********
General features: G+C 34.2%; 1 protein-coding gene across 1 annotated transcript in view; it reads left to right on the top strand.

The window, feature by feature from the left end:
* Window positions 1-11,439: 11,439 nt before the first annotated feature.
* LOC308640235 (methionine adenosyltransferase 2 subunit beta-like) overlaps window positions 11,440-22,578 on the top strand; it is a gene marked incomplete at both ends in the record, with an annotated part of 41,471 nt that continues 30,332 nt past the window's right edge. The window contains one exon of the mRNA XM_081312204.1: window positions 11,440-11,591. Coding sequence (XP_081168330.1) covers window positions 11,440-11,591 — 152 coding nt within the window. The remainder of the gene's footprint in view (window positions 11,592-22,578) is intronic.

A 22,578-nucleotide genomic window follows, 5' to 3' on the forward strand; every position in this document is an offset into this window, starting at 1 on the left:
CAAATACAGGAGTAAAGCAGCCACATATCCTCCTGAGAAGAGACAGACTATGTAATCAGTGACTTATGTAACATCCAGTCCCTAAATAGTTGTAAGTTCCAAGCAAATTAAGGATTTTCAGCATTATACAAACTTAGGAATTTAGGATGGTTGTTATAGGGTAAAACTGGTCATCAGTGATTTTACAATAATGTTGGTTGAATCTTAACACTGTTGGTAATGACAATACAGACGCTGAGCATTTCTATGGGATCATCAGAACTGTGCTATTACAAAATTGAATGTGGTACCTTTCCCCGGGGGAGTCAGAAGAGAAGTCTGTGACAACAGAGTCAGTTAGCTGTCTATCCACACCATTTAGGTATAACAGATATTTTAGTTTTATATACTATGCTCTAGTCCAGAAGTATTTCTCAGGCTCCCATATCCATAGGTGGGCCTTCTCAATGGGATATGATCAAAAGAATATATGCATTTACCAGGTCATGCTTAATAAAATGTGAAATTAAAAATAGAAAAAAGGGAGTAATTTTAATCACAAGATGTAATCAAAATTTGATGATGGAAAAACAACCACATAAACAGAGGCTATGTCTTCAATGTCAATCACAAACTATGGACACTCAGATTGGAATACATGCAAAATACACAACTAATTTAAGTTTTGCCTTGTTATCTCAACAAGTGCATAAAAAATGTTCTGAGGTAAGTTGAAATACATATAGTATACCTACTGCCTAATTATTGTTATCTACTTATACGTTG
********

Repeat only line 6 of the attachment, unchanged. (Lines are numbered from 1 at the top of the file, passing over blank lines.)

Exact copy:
CAAATACAGGAGTAAAGCAGCCACATATCCTCCTGAGAAGAGACAGACTATGTAATCAGTGACTTATGTAACATCCAGTCCCTAAATAGTTGTAAGTTCCAAGCAAATTAAGGATTTTCAGCATTATACAAACTTAGGAATTTAGGATGGTTGTTATAGGGTAAAACTGGTCATCAGTGATTTTACAATAATGTTGGTTGAATCTTAACACTGTTGGTAATGACAATACAGACGCTGAGCATTTCTATGGGATCATCAGAACTGTGCTATTACAAAATTGAATGTGGTACCTTTCCCCGGGGGAGTCAGAAGAGAAGTCTGTGACAACAGAGTCAGTTAGCTGTCTATCCACACCATTTAGGTATAACAGATATTTTAGTTTTATATACTATGCTCTAGTCCAGAAGTATTTCTCAGGCTCCCATATCCATAGGTGGGCCTTCTCAATGGGATATGATCAAAAGAATATATGCATTTACCAGGTCATGCTTAATAAAATGTGAAATTAAAAATAGAAAAAAGGGAGTAATTTTAATCACAAGATGTAATCAAAATTTGATGATGGAAAAACAACCACATAAACAGAGGCTATGTCTTCAATGTCAATCACAAACTATGGACACTCAGATTGGAATACATGCAAAATACACAACTAATTTAAGTTTTGCCTTGTTATCTCAACAAGTGCATAAAAAATGTTCTGAGGTAAGTTGAAATACATATAGTATACCTACTGCCTAATTATTGTTATCTACTTATACGTTG